It looks like what’s bad for your heart is also bad for your brain, according to a new study. UT Southwestern’s O’Donnell Brain Institute in the US measured participants’ fitness and used brain imaging, plus memory and other tests to check if the state of their body and brain was linked. The results suggest that the lower the fitness level, the faster the deterioration of vital nerve fibres in the brain, which can lead to cognitive decline, and diseases such as dementia. So get that blood pumping to safeguard your memory.
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MAKE YOUR MOVE
Can’t choose between the weights and treadmill? You’ll get the same results from either, according to a new study from experts at Southampton Solent University. The scientists matched effort and duration of resistance training on the leg press to cardio exercise on the recumbent bike and found oxygen consumption (VO2 max), respiratory exchange ratio (RER), blood lactate, energy expenditure, muscle swelling and electrical activity in the muscles were largely the same after each workout. The take-home message? Sweat through the session you enjoy the most.
LOWER YOUR INJURY RISK
As you power through another set of sprints and squat jumps, you probably have some concerns about what oodles of high-impact exercise is doing to your joints. And certainly, persistent pounding has been linked to repetitive strain injuries. But, believe it or not, low-impact moves can really make you sweat. Whether you’re recovering from an injury or want a break from the pounding, these tips from personal trainer and low-impact workout specialist, Crosby Tailor, will keep you in shape.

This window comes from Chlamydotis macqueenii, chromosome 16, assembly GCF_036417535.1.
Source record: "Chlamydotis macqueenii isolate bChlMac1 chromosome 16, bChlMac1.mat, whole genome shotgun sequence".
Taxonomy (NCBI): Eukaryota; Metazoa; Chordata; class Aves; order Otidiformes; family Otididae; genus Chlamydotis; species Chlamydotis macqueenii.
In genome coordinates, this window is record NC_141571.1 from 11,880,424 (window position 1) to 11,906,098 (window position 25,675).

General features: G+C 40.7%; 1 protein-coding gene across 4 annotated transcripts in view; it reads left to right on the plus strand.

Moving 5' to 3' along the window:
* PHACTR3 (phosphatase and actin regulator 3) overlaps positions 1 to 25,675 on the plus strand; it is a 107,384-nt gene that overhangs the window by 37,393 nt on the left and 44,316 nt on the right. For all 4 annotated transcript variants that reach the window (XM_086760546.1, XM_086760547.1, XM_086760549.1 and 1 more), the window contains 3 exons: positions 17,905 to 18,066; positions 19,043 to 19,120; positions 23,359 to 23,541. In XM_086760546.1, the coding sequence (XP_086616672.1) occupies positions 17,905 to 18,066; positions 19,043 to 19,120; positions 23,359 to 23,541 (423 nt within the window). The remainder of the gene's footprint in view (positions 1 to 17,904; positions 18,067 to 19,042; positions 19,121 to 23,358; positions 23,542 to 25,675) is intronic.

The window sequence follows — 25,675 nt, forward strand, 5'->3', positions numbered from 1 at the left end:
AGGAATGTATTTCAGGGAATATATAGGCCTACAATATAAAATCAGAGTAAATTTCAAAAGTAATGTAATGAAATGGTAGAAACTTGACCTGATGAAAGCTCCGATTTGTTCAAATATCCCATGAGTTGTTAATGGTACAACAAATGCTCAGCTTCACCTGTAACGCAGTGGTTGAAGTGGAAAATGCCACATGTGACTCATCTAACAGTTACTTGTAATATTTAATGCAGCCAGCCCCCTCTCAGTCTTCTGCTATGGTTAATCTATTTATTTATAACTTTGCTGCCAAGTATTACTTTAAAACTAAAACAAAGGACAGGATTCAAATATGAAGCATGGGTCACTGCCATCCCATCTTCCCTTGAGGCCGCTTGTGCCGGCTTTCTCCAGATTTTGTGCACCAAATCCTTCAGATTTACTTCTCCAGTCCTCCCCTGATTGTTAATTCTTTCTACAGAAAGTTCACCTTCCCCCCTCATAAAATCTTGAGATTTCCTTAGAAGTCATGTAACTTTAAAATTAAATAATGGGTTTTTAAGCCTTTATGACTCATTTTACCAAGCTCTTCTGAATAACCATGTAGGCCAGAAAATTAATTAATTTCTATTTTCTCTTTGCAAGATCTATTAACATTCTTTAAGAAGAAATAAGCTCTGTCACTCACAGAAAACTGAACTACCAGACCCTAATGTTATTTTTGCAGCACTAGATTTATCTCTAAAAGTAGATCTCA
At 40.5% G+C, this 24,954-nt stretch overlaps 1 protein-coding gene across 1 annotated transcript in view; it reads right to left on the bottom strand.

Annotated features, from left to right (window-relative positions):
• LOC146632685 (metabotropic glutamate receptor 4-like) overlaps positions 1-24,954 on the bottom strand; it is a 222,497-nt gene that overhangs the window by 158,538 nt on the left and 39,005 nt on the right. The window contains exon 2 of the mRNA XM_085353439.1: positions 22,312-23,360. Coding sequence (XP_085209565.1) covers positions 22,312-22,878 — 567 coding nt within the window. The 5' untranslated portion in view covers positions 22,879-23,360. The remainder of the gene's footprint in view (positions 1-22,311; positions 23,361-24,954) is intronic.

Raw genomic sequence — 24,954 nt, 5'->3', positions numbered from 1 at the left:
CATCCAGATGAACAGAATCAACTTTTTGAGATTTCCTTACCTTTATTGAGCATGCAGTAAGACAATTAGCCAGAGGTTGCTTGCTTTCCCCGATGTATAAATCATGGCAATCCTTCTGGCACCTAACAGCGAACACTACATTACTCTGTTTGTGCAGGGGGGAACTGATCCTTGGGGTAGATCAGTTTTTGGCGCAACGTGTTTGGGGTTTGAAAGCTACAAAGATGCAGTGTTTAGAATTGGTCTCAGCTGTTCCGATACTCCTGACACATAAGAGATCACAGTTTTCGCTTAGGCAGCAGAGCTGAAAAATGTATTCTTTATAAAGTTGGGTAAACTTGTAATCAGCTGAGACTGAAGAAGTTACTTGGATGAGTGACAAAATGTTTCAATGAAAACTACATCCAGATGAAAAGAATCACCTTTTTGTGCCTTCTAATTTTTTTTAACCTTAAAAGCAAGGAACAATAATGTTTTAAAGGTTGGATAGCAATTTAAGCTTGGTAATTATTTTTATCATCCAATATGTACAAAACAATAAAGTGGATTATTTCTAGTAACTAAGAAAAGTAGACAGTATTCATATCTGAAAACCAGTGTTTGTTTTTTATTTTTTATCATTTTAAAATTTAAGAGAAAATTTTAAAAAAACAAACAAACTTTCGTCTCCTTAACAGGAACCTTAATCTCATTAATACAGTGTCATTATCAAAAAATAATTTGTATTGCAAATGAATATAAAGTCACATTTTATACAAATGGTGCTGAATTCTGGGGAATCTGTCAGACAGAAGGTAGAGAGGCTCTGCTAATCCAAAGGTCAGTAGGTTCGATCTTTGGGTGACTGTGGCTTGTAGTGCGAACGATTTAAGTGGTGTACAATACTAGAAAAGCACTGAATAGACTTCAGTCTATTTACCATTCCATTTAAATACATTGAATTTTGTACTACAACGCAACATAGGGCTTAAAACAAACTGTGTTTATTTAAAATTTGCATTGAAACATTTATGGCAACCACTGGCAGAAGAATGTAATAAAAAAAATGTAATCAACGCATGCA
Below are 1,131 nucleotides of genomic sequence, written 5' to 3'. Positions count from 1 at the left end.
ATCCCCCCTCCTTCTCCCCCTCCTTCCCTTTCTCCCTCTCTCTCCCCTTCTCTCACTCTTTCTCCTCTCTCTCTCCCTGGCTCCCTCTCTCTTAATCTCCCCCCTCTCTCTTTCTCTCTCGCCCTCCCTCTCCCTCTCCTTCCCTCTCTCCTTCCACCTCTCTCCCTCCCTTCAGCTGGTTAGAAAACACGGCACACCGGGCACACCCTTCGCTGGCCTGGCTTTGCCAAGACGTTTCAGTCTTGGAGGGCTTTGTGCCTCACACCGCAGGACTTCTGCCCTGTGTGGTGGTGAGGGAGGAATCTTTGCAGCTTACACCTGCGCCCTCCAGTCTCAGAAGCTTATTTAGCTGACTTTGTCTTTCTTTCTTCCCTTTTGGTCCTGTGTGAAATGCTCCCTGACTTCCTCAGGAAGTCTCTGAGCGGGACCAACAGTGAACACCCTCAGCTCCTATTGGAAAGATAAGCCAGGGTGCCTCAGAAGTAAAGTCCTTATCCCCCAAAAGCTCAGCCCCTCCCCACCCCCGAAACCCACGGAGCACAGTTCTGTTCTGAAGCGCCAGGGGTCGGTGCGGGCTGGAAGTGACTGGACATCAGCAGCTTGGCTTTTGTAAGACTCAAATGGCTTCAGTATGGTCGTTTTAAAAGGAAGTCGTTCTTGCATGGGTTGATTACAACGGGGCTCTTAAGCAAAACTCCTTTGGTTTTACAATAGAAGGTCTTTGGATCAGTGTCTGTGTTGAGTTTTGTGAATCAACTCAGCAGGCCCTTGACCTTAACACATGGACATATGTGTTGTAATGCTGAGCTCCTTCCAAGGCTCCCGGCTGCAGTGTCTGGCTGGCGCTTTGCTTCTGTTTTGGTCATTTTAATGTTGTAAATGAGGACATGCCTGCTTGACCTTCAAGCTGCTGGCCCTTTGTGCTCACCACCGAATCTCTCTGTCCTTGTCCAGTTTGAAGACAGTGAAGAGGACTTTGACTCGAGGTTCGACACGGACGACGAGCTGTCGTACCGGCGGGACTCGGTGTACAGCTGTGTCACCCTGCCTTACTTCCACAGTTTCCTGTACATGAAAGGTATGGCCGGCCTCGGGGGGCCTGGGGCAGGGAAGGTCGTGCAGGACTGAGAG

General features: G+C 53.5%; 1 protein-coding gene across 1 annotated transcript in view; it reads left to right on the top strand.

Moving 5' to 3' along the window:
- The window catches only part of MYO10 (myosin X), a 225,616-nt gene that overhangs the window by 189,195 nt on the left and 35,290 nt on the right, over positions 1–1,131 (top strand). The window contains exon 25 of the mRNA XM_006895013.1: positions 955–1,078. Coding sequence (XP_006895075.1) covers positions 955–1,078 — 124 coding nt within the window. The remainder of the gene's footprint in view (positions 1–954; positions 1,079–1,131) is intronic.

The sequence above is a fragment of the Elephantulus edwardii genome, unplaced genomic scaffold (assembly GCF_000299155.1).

1 Try high-resistance cycling: Cycling uphill outside, or on a high resistance when using an indoor bike, is great for the body. It’ll boost the power of your quads, as well as help strengthen your knees, so they don’t buckle when doing high-impact moves.
2 Make the right moves: If you’re already training your quads with lots of running, pay some attention to muscles that might get neglected, such as your glutes and hamstrings – try moves such as stiff-legged deadlifts.
3 Concentrate on your core: Strong abs, hips, lower back and pelvis will help when doing many activities. Try doing a series of plank variations and lower-back exercises.
BREAK A BAD HABIT
ʻChoose an alternative to your bad habit – for example, replacing your daily mid-morning muffin with an apple. When tempted to indulge in the old habit, think about the consequences, and the benefits of the new habit. Repeat daily until the new behaviour becomes a habit. If you ‘‘slip’’ one day, accept this and revert to your better behaviour the next day. And de-stress! Itʼs easier to avoid making impulse decisions when youʼre not stressed.
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